Day 4

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Paper title Irregular magnetic field fluctuations in the ionosphere; Analysis of the long-term high-frequency magnetic field record of the Swarm mission
Authors
  1. Peter Kovacs Wigner Reseach Centre for Physics Speaker
  2. Balázs Heilig Eötvös Loránd University
Form of presentation Poster
Topics
  • B2. Earth Explorer missions
    • B2.05 Swarm - ESA's Extremely Versatile Magnetic Field and Geospace Explorer
Abstract text The plasma of the ionosphere is abundant with small-scale (100-200 km) irregularities that may result in the distortion and loss of radio signals of GNSS satellites, thus the corruption of ground-based GPS measurements. The plasma irregularities are accompanied by scale-dependent turbulent fluctuations in the magnetic field. Within the framework of the recently finished EPHEMERIS project, we carried out the quasi real-time monitoring of possible occurrences of nonlinear magnetic field irregularities along the orbits of the Swarm satellite triplet. Statistical analysis was applied. It was conjectured that intermittent turbulent plasma fluctuations involved the non-Gaussian behaviour of probability density functions (PDF) of the corresponding physical parameters (magnetic field, plasma density, temperature, etc.).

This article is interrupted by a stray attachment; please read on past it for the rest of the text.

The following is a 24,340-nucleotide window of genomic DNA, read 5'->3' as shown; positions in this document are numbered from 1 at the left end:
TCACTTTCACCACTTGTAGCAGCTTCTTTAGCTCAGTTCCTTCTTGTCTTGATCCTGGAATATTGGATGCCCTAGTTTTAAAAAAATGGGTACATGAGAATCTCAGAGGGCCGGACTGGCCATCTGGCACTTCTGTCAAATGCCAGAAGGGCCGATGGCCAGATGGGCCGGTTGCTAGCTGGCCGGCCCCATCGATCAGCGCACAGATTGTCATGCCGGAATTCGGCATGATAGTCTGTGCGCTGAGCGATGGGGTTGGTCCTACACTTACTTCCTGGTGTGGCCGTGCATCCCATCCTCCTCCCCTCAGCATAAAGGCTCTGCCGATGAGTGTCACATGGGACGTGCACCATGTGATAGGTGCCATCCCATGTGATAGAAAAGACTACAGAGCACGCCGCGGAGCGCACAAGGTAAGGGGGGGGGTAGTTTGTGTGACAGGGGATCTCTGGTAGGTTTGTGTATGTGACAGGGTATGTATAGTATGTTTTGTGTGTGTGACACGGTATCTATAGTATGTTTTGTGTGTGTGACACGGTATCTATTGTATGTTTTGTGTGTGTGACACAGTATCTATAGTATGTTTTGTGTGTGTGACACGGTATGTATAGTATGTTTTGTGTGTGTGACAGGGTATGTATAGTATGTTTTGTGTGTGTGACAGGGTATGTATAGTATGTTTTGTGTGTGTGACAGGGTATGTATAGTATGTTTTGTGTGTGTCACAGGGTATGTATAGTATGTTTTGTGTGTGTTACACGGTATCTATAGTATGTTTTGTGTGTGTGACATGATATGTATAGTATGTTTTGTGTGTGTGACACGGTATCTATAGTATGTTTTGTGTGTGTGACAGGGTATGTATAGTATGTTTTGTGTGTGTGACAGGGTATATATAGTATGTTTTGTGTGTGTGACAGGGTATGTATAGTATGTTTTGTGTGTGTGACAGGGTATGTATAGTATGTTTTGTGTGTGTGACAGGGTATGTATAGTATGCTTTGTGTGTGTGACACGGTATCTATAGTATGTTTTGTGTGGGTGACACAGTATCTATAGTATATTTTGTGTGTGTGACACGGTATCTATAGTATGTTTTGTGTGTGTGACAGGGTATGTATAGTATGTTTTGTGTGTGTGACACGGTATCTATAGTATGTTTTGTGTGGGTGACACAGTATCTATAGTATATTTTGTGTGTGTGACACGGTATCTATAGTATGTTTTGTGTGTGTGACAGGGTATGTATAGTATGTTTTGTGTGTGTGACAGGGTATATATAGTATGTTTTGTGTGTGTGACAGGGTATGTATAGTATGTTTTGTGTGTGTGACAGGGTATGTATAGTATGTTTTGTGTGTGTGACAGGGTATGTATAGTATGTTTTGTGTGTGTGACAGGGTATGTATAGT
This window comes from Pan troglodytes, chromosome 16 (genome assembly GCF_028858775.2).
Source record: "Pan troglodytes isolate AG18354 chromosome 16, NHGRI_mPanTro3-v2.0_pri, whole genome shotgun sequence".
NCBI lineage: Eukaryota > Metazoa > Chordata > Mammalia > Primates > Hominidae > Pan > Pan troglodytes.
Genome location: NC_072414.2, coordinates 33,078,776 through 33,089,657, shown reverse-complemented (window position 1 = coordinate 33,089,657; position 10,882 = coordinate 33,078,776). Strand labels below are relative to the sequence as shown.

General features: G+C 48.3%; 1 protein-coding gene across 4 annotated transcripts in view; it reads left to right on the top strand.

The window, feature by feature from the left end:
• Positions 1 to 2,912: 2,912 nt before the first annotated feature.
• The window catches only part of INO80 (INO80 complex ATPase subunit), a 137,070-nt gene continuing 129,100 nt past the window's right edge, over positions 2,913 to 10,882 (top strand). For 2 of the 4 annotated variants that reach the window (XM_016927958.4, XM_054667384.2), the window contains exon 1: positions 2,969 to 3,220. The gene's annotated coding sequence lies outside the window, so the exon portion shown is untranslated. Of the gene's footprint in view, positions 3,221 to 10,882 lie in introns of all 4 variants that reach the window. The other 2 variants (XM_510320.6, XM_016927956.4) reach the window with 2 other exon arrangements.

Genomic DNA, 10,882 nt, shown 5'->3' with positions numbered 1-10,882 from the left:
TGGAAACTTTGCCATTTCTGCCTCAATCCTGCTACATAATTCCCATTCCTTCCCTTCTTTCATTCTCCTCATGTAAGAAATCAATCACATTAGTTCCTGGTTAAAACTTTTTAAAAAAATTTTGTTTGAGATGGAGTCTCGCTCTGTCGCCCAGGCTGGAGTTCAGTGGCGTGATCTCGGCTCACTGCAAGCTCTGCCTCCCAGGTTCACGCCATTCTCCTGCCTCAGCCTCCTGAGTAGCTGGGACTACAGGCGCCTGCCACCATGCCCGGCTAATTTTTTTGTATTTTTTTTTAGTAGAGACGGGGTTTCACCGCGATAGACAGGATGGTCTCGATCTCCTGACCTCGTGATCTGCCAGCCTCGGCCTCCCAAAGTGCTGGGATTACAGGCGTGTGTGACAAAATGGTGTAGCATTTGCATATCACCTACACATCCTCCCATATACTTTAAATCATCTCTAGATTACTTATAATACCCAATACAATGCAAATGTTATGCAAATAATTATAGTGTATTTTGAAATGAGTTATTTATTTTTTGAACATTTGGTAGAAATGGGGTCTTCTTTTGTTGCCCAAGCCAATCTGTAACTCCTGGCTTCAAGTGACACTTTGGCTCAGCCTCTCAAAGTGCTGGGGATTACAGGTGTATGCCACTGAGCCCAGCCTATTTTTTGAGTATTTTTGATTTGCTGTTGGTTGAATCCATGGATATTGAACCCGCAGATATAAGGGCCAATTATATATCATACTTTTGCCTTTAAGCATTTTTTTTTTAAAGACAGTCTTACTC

In the presentation we analyse the temporal and spatial distribution of the nonlinear irregularities of the high-pass filtered field-aligned (i.e., compressional) and transverse magnetic field fluctuations. It is shown that the most intensive irregularities in the transverse field appear near the auroral oval boundaries, as well as close to the plasmapause. On the other hand, it is also revealed that compressional and transverse fluctuations exhibit intermittent behaviour also about the dip equator, symmetrically near the 10° latitude in both hemispheres. The latter finding is the consequence of equatorial spread F (ESF) or equatorial plasma bubble (EPB) phenomena. The study also concerns the space weather consequences of the detected magnetic field irregularities. First, we investigate the correlation between GPS signal loss events experienced onboard Swarm satellite and the irregular state of the ionosphere plasma. Secondly, we study the influence of irregularities on GNSS radio signal distortions via the processing of amplitude and phase scintillation records of ground GNSS stations. It is shown that radio signals are clearly distorted by the magnetic irregularities detected in the equatorial region, while this coincidence is not undoubtedly demonstrated near the plasmapause and the auroral oval boundaries. It is conjectured that the controversial findings can be explained by the different origin of the observed magnetic irregularities at low and high latitudes, that is plasma depletion near the Equator, while field aligned currents or plasma waves in the high-latitude region.